The answer, we repeatedly hear, is fear of China, the new Red Scare. In the 1950s we were afraid that the Soviet Union might get ahead of us. "We will bury you," threatened Nikita Khrushchev.

Now we are throwing billions of dollars at renewable energy, electric cars, and high speed rail, projects that are too weak to attract private funding, because we're concerned that China is getting ahead of us and stealing our jobs.

On Monday, in a TV interview with ABC, President Obama said, "And what we always understood was that not every single business is going to succeed in clean energy, but if we want to compete with China, which is pouring hundreds of billions of dollars into this space, if we want to compete with other countries that are heavily subsidizing the industries of the future, we've got to make sure that our guys here in the United States of America at least have a shot."

Similarly, Brookings scholars Mark Muro and Jonathan Rothwell conclude in an article that loan guarantees are necessary because America is battling China for technological advantage in renewable energy.

And Jonathan Silver, Executive Director of the Loan Programs Office at the Energy Department, testified at a House Energy and Commerce subcommittee on September 14, "But no country has been as aggressive as China, which last year, alone, provided more than $30 billion in credit to the country's solar manufacturers through the government-controlled China Development Bank."

Surely we have descended to great depths as a nation when we have lost confidence in our own reason and instead can think of nothing better to do than mimic the actions of a commercial rival.

Despite substantial government investment and industrial policy, the Soviet Union is no more, and Russia's economy is collapsing. In the 1970s and 1980s we were worried that Japan, whose government poured money into cars and shipbuilding and high-definition TVs, would race past us. But Japan's growth has been slow for the past two decades.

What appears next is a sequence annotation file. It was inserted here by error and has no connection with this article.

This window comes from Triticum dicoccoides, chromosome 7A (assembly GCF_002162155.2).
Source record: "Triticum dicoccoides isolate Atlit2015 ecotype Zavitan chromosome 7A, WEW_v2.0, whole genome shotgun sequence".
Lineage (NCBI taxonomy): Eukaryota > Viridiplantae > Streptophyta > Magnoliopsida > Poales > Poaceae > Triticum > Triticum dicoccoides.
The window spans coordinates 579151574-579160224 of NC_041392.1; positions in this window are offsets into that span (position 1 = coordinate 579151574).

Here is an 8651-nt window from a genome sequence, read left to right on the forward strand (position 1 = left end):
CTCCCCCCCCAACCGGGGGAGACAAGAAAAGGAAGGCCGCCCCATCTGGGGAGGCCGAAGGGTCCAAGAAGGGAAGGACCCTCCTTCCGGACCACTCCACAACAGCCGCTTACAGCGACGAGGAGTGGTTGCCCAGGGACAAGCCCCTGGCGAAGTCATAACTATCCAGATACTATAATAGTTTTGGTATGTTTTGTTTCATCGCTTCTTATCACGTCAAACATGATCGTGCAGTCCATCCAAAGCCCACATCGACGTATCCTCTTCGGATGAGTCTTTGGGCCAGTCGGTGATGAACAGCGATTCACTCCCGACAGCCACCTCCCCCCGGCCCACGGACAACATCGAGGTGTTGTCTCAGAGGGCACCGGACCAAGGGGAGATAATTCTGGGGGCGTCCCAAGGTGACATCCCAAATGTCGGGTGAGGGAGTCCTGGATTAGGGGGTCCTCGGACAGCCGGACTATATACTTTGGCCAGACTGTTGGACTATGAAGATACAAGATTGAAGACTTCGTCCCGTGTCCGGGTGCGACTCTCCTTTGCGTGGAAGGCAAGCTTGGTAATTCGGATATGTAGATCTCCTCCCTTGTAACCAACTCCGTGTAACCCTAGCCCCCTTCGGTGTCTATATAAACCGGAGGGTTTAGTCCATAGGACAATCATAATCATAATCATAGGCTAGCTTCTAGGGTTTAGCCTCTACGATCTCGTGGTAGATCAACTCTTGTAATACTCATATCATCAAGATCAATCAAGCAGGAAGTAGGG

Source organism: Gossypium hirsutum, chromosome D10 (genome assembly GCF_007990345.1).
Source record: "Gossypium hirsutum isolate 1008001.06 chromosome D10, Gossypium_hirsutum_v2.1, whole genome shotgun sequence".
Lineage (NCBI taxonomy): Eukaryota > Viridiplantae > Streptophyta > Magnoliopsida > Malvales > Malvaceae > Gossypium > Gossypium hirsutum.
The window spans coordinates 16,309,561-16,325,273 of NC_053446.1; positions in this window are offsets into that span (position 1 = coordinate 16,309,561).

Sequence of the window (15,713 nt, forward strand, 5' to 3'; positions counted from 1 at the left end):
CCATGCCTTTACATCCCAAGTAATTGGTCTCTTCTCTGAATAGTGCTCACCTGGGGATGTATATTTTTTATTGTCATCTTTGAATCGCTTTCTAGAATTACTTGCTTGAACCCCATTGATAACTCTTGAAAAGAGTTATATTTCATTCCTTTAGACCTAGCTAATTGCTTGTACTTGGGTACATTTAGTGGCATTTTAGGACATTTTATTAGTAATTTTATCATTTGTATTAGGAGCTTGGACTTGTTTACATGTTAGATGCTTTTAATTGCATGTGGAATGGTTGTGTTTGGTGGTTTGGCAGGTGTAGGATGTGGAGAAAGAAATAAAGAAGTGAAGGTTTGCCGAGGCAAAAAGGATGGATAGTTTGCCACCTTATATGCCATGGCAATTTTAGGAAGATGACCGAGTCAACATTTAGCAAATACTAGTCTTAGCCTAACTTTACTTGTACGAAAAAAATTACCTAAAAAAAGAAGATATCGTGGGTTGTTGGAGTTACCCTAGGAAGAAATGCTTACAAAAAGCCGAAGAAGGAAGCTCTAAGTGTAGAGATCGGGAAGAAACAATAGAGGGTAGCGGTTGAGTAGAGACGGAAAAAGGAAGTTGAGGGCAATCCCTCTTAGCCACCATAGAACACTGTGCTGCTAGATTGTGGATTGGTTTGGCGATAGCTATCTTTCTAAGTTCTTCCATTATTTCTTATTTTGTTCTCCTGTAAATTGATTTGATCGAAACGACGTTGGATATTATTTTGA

If we are afraid of China's growth, domestic industrial policy is not the answer. Rather, we should improve economic growth through more efficient tax and regulatory policies. China is more to be feared with government loan guarantee programs than without, because they slow our economy and make it less efficient. America is more likely to best China without government help.

America grows when it relies on the strength of market forces, rather than when our government attempts to pick winners and losers. Loan guarantees are not a sign of confidence in markets but the exact opposite, and make no sense in these economic times, when corporations are flush with cash.

The reason that these renewable energy projects need to turn to the government for loan guarantees is painfully obvious. Their prospects are weak, and private investors and lenders would not fund the project otherwise. China and other countries might want to invest in projects that have no business case, but the American taxpayer deserves better. Much better.

Solyndra came to the attention of the American public at the end of August. Since then, the Department of Energy worked overtime to sign more loan guarantees that private investors and lenders are unlikely to make.

Some of the new Energy Department loans may actually be repaid. But others may not. Perhaps the administration can make money by organizing bets on which of its loans will go bad. Call it the Solyndra Derby.

Diana Furchtgott-Roth is a senior fellow at the Manhattan Institute.

Saturday, October 1, 2011

Does Obama ever really mean what he says? He asks for bipartisanship, but doesn't listen to anyone but Democrats.

Does Obama really want to create jobs? Mostly he seems to do everything he can to kill them.

Read on to find out what happens to Republican ideas.

Obama’s ‘Save My Job’ bill versus real jobs bills

By: Ron Arnold | 09/29/11 8:05 PM

By now, most of us have digested or discounted President Obama's jobs speech before a joint session of Congress three weeks ago: "You give me $447 billion more in taxpayer funds to spend on government subsidies and I'll give you a $240 billion payroll tax cut for employers and employees."